ASAHI SHIMBUN’S TWO-FACED COVERAGE OF THE “COMFORT WOMEN”
For over three decades beginning in the early 1990s, the Asahi Shimbun continued to play up the story of a self-styled “comfort women” recruiter named Seiji Yoshida. Yoshida maintained that the Japanese military had coercively recruited young Korean girls for sexual servitude and that he himself had “hunted down” nearly 200 young girls on Cheju Island.
Belatedly admitting that Yoshida’s tale was a fabrication, the liberal daily in August 2014 retracted all articles it had carried based on his statements.
Except for a relatively small number of those who are ideologically committed to maintaining that the Japanese military had coercively recruited the “comfort women,” or dedicated adherents of the Asahi, I believe most Japanese today understand that the “comfort women” were not coerced into service in military brothels and that they were not “sex slaves.”
However, in its English reporting on “comfort women,” which the average Japanese seldom notices, the Asahi continues to disseminate biased stories on the subject, creating the impression in the international community that these women were indeed coercively recruited and treated as “sex slaves.”
Most Japanese unfamiliar with its English reporting would not be aware of this two-faced stance on the part of the Asahi, but it has a significant effect on world opinion—because journalists reporting on Japan almost always rely on information available in English.
Kent Gilbert, a Tokyo-based American lawyer, and Tetsuhide Yamaoka, President of the Sydney-based Australia-Japan Community Network (AJCN), have been working together to get the Asahi to stop its duplicitous manipulation of the truth.
Yamaoka recently authored How Japan Should Fight the Information War (Ikuho-sha, Tokyo; August 2018), depicting his experience as a resident of Strathfield, a suburb of Sydney, Australia. In 2014, he started grappling with an anti-Japanese civic group made up of Korean andChinese forces that intended to erect a “comfort woman” statue.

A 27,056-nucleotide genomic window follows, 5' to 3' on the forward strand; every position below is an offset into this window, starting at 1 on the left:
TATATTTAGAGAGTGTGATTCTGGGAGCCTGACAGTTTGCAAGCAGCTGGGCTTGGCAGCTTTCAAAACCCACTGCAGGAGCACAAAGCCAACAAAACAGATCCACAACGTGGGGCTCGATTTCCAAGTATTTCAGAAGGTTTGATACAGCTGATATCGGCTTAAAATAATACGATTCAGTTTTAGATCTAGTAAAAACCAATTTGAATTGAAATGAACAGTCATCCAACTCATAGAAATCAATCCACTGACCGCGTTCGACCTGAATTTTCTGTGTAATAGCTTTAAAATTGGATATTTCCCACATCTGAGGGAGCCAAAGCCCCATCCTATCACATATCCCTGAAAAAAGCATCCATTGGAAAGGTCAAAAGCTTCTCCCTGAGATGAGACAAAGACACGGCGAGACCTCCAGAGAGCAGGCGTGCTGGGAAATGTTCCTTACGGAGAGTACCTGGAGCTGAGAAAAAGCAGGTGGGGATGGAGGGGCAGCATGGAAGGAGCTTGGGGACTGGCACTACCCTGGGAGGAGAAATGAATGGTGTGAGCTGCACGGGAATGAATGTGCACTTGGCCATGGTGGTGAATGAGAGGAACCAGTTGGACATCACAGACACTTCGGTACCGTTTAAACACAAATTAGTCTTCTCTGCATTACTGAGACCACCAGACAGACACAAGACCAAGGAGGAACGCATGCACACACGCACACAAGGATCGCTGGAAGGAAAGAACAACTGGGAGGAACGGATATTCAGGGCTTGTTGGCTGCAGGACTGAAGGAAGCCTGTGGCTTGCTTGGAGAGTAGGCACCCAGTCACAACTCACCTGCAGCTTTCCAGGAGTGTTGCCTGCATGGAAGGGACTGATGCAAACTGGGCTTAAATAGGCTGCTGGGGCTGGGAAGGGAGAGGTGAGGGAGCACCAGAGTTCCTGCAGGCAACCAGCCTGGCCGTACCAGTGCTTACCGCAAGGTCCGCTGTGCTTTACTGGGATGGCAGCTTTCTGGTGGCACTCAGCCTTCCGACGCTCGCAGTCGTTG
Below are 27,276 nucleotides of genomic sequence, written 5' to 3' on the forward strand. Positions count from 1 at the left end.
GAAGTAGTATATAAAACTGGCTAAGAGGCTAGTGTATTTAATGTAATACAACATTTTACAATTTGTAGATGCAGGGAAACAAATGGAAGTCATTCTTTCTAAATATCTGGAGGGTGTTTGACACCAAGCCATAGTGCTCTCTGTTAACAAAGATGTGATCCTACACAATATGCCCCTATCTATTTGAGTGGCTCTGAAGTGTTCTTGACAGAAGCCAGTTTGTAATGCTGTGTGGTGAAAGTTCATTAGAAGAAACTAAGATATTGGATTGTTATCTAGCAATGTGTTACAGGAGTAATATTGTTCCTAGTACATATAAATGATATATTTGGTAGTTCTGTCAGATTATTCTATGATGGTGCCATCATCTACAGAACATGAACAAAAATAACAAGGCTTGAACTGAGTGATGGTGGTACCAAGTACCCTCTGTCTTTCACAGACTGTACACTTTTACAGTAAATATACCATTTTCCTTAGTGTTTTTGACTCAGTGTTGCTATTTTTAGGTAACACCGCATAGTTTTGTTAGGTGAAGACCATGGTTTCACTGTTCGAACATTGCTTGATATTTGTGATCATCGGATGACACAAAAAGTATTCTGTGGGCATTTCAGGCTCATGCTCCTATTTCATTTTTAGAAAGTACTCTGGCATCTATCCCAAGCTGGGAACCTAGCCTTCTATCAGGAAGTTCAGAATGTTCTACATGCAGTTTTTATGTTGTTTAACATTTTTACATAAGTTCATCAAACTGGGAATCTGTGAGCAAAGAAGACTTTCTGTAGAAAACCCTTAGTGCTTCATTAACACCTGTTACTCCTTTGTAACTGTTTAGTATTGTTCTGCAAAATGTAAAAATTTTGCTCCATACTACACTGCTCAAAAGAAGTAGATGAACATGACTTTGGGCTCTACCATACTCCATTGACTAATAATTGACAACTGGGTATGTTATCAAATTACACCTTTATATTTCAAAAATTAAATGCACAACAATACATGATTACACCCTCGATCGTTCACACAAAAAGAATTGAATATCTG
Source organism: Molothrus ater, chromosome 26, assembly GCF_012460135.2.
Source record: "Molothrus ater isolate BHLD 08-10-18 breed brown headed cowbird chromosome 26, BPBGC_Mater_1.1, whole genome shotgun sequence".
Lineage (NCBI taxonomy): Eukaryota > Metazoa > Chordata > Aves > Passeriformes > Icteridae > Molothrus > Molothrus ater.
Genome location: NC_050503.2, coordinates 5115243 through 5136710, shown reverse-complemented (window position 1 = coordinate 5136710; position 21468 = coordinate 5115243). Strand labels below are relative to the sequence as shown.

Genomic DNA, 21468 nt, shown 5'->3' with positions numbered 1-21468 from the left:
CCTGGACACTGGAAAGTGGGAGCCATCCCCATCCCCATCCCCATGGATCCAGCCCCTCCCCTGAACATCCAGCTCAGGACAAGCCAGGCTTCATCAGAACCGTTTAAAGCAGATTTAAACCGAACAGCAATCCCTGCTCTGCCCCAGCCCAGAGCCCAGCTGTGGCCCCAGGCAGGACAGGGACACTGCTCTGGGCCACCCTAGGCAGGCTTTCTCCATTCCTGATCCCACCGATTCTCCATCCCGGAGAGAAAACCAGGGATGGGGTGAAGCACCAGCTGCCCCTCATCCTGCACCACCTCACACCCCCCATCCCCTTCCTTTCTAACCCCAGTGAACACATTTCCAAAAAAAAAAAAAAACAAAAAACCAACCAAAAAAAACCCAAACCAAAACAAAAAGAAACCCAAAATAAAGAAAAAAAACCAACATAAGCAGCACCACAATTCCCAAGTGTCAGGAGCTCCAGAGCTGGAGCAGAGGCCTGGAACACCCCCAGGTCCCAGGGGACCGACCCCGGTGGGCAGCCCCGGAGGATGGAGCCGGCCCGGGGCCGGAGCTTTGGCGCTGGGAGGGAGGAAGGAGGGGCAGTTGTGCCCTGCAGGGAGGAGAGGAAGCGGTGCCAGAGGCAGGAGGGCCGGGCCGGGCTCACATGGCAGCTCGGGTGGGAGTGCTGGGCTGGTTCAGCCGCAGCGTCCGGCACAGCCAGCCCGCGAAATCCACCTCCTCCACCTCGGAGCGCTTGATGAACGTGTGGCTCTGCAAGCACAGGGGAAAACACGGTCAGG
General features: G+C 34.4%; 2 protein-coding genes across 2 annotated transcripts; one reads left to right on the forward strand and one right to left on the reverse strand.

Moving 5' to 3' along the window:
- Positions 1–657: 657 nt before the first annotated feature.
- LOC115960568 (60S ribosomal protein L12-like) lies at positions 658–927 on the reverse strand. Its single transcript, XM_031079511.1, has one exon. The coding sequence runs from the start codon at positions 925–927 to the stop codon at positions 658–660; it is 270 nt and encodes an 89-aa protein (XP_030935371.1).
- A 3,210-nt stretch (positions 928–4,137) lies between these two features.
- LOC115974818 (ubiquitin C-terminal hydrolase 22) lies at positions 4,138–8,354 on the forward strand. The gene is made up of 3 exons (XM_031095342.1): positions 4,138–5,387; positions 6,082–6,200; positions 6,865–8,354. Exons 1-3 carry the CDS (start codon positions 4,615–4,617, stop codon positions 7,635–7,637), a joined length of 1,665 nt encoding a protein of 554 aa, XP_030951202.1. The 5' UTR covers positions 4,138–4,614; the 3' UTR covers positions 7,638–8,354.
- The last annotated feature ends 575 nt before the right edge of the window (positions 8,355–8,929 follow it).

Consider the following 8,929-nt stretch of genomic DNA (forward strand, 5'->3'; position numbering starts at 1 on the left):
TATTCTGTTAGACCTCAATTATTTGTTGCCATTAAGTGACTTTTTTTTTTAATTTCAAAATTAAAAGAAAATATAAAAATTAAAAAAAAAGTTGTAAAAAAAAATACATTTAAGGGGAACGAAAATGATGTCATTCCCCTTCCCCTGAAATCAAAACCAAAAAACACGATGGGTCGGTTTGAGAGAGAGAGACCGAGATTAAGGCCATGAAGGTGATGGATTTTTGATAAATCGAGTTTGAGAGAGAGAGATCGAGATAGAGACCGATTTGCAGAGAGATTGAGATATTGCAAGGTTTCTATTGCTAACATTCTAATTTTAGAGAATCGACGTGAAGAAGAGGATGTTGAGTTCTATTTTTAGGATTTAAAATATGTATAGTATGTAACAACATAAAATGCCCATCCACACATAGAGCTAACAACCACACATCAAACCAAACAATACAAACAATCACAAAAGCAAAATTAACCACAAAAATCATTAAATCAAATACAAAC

The Japanese mothers in the otherwise harmonious multi-ethnic Sydney suburb were suddenly thrown into the midst of battle over the history of the war. Their children were bullied by schoolmates, and this left the mothers completely at a loss, as they had no idea how to cope with the situation, unable to protest as their English was limited. Realizing their plight, Yamaoka made a vow: “What I am witnessing is a fundamental problem that has a direct bearing on my way of life as a Japanese. I can’t shut my eyes to this matter.”
Information War against Japan
Yamaoka eventually founded the AJCN, involving his Australian friends in his campaign and appealing to the city council for cooperation to resolve the issue. He finally succeeded in preventing the civic group from erecting the statue, arguing that nobody had the right to disrupt the harmonious and peaceful lives of the citizens of a township where people of various nationalities and ethnic backgrounds had learned to enjoy living in unison.
Yamaoka had taken little interest in comfort women or the wartime history of Japan before 2014, he confessed, but noted that through his his campaign against the statue he could not but become keenly aware how fierce and complex the information war against Japan was. In that sense, declared Yamaoka, “Japan is already at war.”
Yamaoka’s remarks may come as a surprise to most Japanese unfamiliar with what an information war is all about. However, if we look back over history, we can see that all wars start with this type of propaganda. An information war is tantamount to a warning that more aggressive action is being planned.
In order to win an information war, one must by all means have a great many friends and supporters at home and abroad. As Yamaoka personally experienced in Strathfield, support from third parties is mandatory. In that vein, the Asahi’s English reporting is implanting in the minds of foreign readers false notions, such as “the Japanese army was evil,” “the Japanese are barbaric,” and “the Japanese are enemies of women,” by tirelessly disseminating information that fortifies a negative image of the Japanese army in connection with “comfort women.” If such reporting is allowed to continue unchecked, there will be no “third parties” willing to be on our side in our hour of need.